As I said before, humans were only able to do this through numbers and teamwork. If you want powerful special characters, humans are the wrong race to pick. You can have a tactical genius, but that's about it. In terms of might, humans are all about the same. Those who specialize in one thing, lose ability in another.


    If you're going to do that, the rationale mentioned earlier for sticking with humans as default becomes weaker the more the enhanced they are. The topic question becomes incoherent because in terms of story effect there isn't any inherent difference between a superhuman and a fantasy race that can do the exact same things. Only the names are different. You may as well toss a coin then.

    In Warhammer 40,000, without The Space Marines, the humans could not have survived. Period.

    I know in my own story, humans wouldn't have made it out of book 1. The reason for this is the final battle. First wave is countless monsters each ripped to shreds and three times the height of a man. They're joined by 2 city sinking godzilla sized monsters. Then there's a man, who tough enough to survive atomic bombs with the strength of Superman. Then after that, you have an hour to find the main villain who could be anywhere, and if you don't, he blows up the world. Good luck, humans. LOL.

    In my friend's story, an ancient demon sucks out the souls of mortals just by being anywhere near it. Instant Death.

    And then there's this:
    https://static.comicvine.com/upload...59-281537_1201837_heat_vizion_super_super.jpg

    Truth is there are plenty things in fantasy that can already stomp humans. Much less the things that can be thrown.

    It ties into what I said earlier about the difficulty of having human special characters that aren't arbitrary. Human leaders can be at the "front" as a morale token, but they aren't at the front front. They ain't fighting with the men. Maybe a few idiots were, but that's foolishness. The whole idea of this Aragorn type king with the magic sword who charges in and runs at the enemy first is utter ridiculousness. Fantasy races can get away with this though as the power scale is open ended. It's possible to have a dwarven king who's ancient and say, a hundred times stronger than the next dwarf.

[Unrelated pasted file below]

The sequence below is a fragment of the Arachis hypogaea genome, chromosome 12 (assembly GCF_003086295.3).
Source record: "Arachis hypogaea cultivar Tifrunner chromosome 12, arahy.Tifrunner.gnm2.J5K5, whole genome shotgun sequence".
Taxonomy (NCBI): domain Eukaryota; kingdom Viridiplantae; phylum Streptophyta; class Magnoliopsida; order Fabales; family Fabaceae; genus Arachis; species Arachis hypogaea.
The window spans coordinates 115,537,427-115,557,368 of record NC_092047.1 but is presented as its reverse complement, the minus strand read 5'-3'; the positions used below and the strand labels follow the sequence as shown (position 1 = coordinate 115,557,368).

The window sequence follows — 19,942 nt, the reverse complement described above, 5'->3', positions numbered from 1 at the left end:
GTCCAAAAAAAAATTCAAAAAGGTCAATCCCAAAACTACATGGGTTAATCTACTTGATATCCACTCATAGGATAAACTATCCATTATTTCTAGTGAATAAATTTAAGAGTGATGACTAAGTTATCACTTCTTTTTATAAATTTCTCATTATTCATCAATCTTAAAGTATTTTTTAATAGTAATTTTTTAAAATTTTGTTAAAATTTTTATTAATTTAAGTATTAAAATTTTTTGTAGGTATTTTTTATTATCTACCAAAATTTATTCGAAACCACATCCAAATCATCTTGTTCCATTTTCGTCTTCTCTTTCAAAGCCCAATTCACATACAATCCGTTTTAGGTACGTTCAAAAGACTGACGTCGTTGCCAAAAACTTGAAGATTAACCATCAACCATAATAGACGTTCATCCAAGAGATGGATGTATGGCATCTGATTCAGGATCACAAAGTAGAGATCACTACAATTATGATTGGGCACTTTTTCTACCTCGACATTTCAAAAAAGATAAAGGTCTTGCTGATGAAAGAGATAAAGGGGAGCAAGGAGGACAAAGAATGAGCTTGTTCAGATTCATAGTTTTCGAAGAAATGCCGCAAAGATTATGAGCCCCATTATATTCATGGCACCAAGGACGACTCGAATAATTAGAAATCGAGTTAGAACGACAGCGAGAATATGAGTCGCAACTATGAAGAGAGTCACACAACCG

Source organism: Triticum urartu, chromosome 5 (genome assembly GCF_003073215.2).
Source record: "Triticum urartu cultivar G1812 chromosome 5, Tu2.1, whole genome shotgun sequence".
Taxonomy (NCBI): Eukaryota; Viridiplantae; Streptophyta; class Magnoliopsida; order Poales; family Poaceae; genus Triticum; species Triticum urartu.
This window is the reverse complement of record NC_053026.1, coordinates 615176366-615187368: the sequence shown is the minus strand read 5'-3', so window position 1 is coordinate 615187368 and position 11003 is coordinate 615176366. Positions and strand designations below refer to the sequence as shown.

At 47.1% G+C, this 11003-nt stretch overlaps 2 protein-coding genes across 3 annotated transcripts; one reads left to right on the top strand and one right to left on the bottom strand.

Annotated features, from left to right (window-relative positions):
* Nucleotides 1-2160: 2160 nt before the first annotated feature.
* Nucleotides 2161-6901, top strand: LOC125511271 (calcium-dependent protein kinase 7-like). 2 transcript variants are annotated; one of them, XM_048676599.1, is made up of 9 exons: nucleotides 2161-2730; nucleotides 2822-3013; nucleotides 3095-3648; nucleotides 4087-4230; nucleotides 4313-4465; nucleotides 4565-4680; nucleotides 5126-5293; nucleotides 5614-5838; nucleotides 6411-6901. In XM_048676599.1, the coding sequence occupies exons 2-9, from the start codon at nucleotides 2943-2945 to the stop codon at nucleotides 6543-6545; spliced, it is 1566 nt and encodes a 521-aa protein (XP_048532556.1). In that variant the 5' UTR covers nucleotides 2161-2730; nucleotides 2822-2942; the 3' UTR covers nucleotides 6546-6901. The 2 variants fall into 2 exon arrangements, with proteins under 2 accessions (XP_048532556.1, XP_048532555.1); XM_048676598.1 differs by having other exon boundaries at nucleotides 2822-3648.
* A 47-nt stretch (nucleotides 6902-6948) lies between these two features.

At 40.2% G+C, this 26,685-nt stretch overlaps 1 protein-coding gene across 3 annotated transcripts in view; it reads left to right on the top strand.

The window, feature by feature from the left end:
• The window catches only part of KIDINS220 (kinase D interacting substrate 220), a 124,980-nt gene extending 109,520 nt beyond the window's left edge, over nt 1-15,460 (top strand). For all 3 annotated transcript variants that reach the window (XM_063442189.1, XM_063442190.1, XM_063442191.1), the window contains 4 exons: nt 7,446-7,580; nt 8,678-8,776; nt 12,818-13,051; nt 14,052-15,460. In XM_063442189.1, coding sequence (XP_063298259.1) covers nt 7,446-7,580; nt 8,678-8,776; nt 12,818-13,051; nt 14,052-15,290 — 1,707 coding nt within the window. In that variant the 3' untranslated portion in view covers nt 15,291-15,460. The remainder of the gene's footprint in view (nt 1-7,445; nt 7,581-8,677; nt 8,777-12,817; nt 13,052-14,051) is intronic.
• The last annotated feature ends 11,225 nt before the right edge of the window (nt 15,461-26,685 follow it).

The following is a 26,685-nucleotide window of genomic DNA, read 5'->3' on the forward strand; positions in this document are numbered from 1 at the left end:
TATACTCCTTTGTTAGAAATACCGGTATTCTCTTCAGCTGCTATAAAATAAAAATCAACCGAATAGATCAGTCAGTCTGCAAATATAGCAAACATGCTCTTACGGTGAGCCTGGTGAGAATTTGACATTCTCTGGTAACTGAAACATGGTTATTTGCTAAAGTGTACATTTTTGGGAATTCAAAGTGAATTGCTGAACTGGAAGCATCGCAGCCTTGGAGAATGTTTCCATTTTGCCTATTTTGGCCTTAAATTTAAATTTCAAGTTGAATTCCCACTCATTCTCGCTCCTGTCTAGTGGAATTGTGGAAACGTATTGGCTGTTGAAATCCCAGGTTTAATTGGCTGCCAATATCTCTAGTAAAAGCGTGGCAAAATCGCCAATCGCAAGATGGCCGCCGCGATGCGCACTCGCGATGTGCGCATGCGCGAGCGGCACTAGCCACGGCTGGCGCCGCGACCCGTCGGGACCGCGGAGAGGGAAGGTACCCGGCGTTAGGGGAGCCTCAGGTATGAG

Last edited: Jul 22, 2017
  10. Holman

    Holman Minstrel

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    Perhaps the antagonist of the piece needs to be toned down a bit to make the victory more believable for a mere human to defeat it. That said, we are dealing with fantasy, why can't we have Human 2.1 instead of Human 1.0? Isn't that kind of the point? Our heroes may start out as apparently ordinary people and discover their talents to become more - we want to go on that journey. Or they may already start out at their pinnacle and fall from grace in someway before redeeming themselves, again we enjoy the journey.

    The journey is for me more important than the destination - often we believe we are heading in one direction, only to take an unexpected turn and seem to be heading elsewhere. As long as the journey is interesting - a trip along a narrow lane with grass growing in the middle was always more interesting as a child than blasting down the motorway.

    I do agree that heroes that can defeat hordes of monsters single-handed can be irritating if there is no journey that explains how they are able to manage it. But again that comes down to the choice of enemy rather than the race of the hero.
     
  11. Annoyingkid

    Annoyingkid Banned

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    Of course one can have Human 2.0, but let's not pretend the writer is being any more realistic or gritty than the writer who uses fantasy race 1.0
     
  12. Holman

    Holman Minstrel

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    The use of the word gritty, was perhaps a poor word choice. I was trying to distinguish between standardised styles in a genre that has so many subsidiary labels. Fantasy races associated with High and Epic fantasy, as opposed to other "realistic" (a term I used very loosely as catch-all for fantasy that doesn't have standard fantasy races and focuses more on human races).

    There have been "gritty" books in the High fantasy genre - The Malazan Book of The Fallen being one of my favourite series. Man's inhumanity to man will however always be a theme that is more strongly related in books that don't have fantasy races - this is what I meant by gritty. You can't blame the horrors that happen on a fantasy race of giants, orcs or other monstrosity.
     
  13. TheKillerBs

    TheKillerBs Inkling

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    Again, assumptions. Our gait is only one of the things that gives us our endurance. Another is the type of muscle fibre on our legs, and then there are other factors. There is no reason a fantasy race would necessarily have all our advantages in the endurance department AND other physical advantages as well. If you choose to make your fantasy races stronger, that's your prerogative. Good for you. But please don't pretend that's the only way it can or should be. The other choices are equally valid.